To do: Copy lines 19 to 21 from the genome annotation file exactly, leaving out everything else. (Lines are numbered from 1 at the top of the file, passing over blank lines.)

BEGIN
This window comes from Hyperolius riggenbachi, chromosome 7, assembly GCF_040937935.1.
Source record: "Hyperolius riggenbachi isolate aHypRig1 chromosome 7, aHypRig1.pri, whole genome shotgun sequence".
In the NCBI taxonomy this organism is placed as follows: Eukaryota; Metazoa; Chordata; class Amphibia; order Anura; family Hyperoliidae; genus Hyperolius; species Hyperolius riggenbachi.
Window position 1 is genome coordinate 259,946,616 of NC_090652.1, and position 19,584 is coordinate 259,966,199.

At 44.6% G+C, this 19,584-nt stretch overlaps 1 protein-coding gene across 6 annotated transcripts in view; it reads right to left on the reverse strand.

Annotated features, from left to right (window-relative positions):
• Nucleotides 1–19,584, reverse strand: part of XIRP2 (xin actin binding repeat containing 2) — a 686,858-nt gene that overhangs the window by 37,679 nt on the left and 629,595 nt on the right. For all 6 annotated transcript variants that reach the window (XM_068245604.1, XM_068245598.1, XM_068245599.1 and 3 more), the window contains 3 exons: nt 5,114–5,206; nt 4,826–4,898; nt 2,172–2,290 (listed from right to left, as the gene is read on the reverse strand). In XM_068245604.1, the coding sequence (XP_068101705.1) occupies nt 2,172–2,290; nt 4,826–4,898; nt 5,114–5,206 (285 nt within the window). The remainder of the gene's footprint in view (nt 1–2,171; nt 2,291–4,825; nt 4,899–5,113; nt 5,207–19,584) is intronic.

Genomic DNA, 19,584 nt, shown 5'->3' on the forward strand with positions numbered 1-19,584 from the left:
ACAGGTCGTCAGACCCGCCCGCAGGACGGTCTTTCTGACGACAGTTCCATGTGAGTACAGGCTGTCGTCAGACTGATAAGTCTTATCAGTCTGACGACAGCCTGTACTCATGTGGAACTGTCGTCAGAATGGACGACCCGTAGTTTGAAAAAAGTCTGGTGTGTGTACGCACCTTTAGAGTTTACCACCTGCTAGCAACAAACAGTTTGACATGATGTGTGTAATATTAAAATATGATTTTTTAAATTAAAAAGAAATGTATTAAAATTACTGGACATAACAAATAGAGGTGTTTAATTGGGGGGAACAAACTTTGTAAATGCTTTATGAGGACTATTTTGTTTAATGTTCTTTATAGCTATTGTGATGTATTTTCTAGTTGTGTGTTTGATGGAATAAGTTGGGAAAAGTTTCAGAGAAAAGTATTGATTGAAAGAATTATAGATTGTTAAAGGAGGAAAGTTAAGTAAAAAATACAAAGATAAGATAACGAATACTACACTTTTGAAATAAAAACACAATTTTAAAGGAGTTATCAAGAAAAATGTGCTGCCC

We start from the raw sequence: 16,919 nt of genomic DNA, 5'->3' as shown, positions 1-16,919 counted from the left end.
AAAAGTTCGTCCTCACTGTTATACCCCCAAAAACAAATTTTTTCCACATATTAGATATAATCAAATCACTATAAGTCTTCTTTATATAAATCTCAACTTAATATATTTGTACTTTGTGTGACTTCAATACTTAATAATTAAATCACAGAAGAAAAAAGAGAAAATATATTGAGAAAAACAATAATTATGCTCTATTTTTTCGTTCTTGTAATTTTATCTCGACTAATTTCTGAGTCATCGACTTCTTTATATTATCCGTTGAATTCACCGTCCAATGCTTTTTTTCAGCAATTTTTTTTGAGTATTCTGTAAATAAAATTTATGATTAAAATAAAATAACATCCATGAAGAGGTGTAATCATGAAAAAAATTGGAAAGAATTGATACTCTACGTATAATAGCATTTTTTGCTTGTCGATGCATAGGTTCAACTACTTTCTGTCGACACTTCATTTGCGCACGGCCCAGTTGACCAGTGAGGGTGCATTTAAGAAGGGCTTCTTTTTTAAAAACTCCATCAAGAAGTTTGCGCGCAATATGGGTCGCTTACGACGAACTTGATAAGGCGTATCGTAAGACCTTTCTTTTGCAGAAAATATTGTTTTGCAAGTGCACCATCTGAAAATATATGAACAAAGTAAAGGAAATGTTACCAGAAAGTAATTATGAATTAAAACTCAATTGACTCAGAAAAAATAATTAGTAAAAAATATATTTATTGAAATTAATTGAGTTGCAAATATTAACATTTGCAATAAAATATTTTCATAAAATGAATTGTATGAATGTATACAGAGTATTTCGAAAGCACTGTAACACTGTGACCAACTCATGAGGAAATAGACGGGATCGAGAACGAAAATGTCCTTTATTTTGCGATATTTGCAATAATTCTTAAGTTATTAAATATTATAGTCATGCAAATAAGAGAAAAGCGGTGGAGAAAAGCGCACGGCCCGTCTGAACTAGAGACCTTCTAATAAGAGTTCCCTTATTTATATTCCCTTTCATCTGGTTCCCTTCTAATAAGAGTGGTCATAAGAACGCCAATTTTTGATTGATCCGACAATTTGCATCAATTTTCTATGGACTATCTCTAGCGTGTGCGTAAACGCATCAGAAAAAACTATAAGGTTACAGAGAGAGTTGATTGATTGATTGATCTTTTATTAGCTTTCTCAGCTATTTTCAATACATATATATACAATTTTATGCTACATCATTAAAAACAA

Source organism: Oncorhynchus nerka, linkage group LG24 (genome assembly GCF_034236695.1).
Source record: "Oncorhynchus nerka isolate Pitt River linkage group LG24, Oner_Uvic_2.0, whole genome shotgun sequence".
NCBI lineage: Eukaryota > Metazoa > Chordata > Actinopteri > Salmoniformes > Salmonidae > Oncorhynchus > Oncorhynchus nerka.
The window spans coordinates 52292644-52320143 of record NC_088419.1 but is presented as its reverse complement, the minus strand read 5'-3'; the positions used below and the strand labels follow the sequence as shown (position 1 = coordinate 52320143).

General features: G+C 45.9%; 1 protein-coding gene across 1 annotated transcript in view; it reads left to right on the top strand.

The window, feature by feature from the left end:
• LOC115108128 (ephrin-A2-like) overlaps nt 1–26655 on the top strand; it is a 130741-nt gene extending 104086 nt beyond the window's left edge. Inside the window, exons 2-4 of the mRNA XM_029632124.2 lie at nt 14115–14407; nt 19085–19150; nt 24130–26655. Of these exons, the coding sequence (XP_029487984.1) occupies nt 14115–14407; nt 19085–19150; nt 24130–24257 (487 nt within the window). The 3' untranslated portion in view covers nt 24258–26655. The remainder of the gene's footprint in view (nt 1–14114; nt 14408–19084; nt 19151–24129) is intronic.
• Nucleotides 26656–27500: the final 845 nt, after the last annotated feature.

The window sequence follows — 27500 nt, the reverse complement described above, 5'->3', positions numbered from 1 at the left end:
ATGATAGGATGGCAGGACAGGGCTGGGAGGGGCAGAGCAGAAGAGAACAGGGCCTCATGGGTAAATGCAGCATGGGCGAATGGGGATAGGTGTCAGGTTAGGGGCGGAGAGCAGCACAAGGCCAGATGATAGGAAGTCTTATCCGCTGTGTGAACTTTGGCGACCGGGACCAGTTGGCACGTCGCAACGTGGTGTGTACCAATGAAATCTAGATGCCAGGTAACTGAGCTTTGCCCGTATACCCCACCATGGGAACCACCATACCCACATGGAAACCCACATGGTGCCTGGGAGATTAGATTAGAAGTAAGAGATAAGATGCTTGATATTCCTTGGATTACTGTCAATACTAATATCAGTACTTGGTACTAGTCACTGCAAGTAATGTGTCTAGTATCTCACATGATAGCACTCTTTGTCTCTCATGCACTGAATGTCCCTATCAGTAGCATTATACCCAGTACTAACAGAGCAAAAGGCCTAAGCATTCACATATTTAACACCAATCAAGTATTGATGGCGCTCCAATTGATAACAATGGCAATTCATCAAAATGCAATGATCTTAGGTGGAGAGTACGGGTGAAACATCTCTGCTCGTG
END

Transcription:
• Nucleotides 26656–27500: the final 845 nt, after the last annotated feature.

The window sequence follows — 27500 nt, the reverse complement described above, 5'->3', positions numbered from 1 at the left end:
ATGATAGGATGGCAGGACAGGGCTGGGAGGGGCAGAGCAGAAGAGAACAGGGCCTCATGGGTAAATGCAGCATGGGCGAATGGGGATAGGTGTCAGGTTAGGGGCGGAGAGCAGCACAAGGCCAGATGATAGGAAGTCTTATCCGCTGTGTGAACTTTGGCGACCGGGACCAGTTGGCACGTCGCAACGTGGTGTGTACCAATGAAATCTAGATGCCAGGTAACTGAGCTTTGCCCGTATACCCCACCATGGGAACCACCATACCCACATGGAAACCCACATGGTGCCTGGGAGATTAGATTAGAAGTAAGAGATAAGATGCTTGATATTCCTTGGATTACTGTCAATACTAATATCAGTACTTGGTACTAGTCACTGCAAGTAATGTGTCTAGTATCTCACATGATAGCACTCTTTGTCTCTCATGCACTGAATGTCCCTATCAGTAGCATTATACCCAGTACTAACAGAGCAAAAGGCCTAAGCATTCACATATTTAACACCAATCAAGTATTGATGGCGCTCCAATTGATAACAATGGCAATTCATCAAAATGCAATGATCTTAGGTGGAGAGTACGGGTGAAACATCTCTGCTCGTG